This will be used mostly by people who have cars, who can afford to drive to work, but would prefer someone else do the driving. We need to improve IndyGo and help those underserved areas where people don't have reliable transportation. Then, extend to areas beyond the city proper. This will never pass because light rail is not feasible. If people really wanted it, they would be more vocal. Help those who really need the help first before creating a boondoggle for the rest of us.
  • Git it done
    Get on with it!! This is gonna turn into another I-69 ordeal. Decades of bickering and no action. This needs to happen now!!! I live dwtn. Improve the whole system to make it buses more appealing instead of run down and ghetto. I guarantee people will start taking a bus to go out drinking knowing they could get home safely and not need to spend $50 for a horrible cab ride home.
  • Brownsburg, Avon and Plainfield
    Simple answer, Tommy - Hendricks County residents are not being asked to pay into Indy Connect.
  • Options
    If Indy doesn't make a move and get public transit then maybe I will have to make a move... to the East Coast. Excited to see the bike and car share in the city and hoping that it will be successful. There are so many people who cannot afford to get to and from work and so much money being wasted on supplying parking garages when requirements could be lessened with a quality public transportation system. Saying Indy is not dense enough or has a high enough population to support public transit is all hearsay. Muncie has a great public transit system since it is frequent and dependable (Two factors that IndyGo seems to be currently working on). I fully support any new transit options in Indy since it came out that the average Indianapolis household spends over $14,000 a year on transportation costs. http://www.cnt.org/repository/2012-Fact-Sheet-Rankings.pdf It is time for Hoosiers to realize that public transportation can help create more vibrant communities by removing some of the barriers which keep the poor from being able to move up in social class.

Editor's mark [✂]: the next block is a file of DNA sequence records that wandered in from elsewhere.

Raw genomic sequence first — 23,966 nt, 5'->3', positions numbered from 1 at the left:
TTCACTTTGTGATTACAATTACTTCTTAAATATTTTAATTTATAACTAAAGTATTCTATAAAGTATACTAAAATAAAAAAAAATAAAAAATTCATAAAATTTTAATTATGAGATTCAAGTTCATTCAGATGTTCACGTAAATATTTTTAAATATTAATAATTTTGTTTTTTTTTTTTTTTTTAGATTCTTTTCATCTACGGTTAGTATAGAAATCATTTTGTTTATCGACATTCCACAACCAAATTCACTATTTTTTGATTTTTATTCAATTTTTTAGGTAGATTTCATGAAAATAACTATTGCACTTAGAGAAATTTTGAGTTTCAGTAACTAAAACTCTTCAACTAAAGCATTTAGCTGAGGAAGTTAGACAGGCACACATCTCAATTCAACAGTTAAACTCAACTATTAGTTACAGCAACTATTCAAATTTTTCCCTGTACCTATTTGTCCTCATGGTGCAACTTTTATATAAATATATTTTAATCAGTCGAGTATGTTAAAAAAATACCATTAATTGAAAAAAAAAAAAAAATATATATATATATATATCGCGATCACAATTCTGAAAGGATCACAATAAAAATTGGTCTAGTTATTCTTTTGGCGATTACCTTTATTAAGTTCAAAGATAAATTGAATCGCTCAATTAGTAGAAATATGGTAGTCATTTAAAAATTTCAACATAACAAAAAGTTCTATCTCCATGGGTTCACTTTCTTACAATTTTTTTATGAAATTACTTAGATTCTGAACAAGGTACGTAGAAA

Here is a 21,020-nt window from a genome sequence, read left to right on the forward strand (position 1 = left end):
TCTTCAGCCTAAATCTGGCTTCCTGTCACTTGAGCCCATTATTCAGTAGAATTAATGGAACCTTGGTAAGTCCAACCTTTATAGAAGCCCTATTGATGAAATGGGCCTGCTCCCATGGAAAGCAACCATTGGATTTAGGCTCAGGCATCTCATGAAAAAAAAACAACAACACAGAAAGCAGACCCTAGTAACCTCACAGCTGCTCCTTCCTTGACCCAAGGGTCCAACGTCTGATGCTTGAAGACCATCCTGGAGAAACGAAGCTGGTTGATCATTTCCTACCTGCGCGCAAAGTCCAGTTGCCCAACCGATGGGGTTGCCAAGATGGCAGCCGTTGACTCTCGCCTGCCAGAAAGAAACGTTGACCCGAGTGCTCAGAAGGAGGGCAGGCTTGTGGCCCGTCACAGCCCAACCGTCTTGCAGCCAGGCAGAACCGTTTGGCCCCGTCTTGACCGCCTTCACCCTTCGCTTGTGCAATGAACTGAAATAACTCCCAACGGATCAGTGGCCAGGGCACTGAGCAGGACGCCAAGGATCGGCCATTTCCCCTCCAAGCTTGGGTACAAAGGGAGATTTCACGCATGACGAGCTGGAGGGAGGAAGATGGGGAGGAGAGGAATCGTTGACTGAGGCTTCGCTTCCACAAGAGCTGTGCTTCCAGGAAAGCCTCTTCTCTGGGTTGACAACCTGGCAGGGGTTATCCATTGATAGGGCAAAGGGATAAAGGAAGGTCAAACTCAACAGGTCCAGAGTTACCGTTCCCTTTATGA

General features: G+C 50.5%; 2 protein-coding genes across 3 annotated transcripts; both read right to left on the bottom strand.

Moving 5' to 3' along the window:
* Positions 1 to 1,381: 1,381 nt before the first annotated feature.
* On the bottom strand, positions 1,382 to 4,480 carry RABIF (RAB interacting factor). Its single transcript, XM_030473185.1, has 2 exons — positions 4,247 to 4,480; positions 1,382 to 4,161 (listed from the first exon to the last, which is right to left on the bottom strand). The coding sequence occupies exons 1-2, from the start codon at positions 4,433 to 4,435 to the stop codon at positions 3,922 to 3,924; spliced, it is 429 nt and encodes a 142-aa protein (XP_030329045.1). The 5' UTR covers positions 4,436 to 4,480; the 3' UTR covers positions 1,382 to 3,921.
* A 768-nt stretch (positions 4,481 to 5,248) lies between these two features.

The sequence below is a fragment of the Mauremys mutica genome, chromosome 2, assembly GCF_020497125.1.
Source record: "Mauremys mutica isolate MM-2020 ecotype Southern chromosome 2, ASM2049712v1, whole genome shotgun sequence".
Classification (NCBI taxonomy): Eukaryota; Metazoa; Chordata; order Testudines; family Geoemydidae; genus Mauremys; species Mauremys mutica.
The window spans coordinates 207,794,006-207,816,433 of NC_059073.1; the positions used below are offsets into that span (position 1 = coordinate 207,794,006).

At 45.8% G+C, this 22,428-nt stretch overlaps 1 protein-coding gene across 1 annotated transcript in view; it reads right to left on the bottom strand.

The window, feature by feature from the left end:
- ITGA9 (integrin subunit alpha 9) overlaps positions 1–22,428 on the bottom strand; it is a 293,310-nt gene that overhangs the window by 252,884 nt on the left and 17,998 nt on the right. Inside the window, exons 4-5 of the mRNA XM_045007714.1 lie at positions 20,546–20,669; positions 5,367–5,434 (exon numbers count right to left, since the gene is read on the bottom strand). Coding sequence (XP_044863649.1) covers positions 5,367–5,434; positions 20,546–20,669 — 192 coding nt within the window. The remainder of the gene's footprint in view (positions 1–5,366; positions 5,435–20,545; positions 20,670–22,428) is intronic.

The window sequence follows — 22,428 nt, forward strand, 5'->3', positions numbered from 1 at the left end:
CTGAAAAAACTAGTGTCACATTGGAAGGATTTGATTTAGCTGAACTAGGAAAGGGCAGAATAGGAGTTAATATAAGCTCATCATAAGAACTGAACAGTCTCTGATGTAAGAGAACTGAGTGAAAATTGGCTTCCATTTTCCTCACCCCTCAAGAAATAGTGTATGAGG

• Ostrich is Right
    Ostrich is absolutely right on. I would add this to Ostrich's comment: no road should be built unless all of the right-of-way is obtained from willing sellers. None of this socialistic eminent domain big brother stuff. Either users pay the full cost of building the road, including compensating right-of-way owners in a free market, or it is just another socialist subsidy scheme.
  • Get The Government Out of Transportation
    GL, Executive, and others against this are right. The government has no place in public transportation. Beginning immediately, all roads should be privatized and toll-based. Why should I have to pay for a road I never drive on? The government has no place promoting "the common good." Maybe we can get government out of the business of police and fire protection too. Helping out each other as a part of a community is too "socialist" for people like us.
  • Executive....